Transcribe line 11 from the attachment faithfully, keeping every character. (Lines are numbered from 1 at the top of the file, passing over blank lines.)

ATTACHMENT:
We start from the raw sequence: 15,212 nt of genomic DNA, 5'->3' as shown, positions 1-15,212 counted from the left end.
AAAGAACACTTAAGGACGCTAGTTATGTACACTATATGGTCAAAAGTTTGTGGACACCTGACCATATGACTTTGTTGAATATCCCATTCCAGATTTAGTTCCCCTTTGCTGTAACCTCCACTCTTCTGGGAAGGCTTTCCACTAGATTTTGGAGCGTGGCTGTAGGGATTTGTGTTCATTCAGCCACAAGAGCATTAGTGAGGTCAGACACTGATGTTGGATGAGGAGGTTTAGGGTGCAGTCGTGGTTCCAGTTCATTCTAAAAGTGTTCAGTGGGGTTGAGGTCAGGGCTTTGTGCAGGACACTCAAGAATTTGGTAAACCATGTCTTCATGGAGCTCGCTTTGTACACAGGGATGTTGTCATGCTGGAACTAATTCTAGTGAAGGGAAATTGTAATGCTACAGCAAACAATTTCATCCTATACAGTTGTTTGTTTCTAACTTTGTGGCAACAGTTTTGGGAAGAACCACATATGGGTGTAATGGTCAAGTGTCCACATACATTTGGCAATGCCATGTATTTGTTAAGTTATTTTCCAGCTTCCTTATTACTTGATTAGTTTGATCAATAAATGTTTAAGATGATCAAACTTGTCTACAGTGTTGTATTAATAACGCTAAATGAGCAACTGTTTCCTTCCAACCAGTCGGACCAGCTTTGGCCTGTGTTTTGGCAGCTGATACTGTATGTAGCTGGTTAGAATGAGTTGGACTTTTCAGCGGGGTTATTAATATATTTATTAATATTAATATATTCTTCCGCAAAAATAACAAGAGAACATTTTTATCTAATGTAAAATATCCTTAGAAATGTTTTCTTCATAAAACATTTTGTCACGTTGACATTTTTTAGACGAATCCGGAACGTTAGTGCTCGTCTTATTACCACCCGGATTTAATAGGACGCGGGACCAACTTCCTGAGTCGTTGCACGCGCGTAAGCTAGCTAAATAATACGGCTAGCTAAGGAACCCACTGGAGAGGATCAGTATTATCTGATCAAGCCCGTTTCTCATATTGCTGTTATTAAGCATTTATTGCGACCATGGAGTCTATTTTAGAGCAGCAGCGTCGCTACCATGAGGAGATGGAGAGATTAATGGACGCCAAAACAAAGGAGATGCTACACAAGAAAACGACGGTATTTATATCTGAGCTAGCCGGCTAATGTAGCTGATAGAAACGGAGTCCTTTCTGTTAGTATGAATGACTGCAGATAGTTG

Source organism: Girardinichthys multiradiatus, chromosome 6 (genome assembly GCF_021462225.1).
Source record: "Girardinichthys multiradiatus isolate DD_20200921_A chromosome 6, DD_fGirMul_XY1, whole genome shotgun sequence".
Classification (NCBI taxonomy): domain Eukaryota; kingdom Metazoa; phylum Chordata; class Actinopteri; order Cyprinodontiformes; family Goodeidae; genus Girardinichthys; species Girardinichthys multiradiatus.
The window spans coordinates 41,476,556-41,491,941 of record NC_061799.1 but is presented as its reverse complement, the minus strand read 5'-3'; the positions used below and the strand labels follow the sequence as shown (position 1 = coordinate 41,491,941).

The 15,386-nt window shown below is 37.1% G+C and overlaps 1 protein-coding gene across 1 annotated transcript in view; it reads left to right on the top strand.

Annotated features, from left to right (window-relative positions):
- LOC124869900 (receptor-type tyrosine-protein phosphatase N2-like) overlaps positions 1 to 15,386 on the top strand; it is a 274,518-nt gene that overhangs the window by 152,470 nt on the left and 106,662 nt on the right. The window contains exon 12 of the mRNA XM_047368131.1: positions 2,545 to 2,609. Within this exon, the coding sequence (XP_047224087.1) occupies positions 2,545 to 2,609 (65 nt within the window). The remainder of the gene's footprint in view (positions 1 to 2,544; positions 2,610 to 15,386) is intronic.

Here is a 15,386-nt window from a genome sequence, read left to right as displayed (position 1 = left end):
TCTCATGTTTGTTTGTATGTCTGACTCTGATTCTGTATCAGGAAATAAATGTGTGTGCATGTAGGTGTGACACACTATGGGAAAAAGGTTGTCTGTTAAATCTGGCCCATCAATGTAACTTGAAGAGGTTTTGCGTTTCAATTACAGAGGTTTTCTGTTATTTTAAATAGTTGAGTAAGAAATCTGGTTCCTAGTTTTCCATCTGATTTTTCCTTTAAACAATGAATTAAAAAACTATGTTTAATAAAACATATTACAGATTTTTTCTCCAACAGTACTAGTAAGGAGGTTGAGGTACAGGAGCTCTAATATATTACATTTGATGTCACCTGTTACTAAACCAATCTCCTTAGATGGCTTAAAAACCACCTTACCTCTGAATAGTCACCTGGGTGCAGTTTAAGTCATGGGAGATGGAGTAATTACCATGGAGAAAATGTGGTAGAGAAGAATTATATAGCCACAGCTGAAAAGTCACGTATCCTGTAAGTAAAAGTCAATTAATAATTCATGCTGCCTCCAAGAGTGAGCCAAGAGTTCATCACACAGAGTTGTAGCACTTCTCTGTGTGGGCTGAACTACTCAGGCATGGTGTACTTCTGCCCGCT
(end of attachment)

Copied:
TCTCATGTTTGTTTGTATGTCTGACTCTGATTCTGTATCAGGAAATAAATGTGTGTGCATGTAGGTGTGACACACTATGGGAAAAAGGTTGTCTGTTAAATCTGGCCCATCAATGTAACTTGAAGAGGTTTTGCGTTTCAATTACAGAGGTTTTCTGTTATTTTAAATAGTTGAGTAAGAAATCTGGTTCCTAGTTTTCCATCTGATTTTTCCTTTAAACAATGAATTAAAAAACTATGTTTAATAAAACATATTACAGATTTTTTCTCCAACAGTACTAGTAAGGAGGTTGAGGTACAGGAGCTCTAATATATTACATTTGATGTCACCTGTTACTAAACCAATCTCCTTAGATGGCTTAAAAACCACCTTACCTCTGAATAGTCACCTGGGTGCAGTTTAAGTCATGGGAGATGGAGTAATTACCATGGAGAAAATGTGGTAGAGAAGAATTATATAGCCACAGCTGAAAAGTCACGTATCCTGTAAGTAAAAGTCAATTAATAATTCATGCTGCCTCCAAGAGTGAGCCAAGAGTTCATCACACAGAGTTGTAGCACTTCTCTGTGTGGGCTGAACTACTCAGGCATGGTGTACTTCTGCCCGCT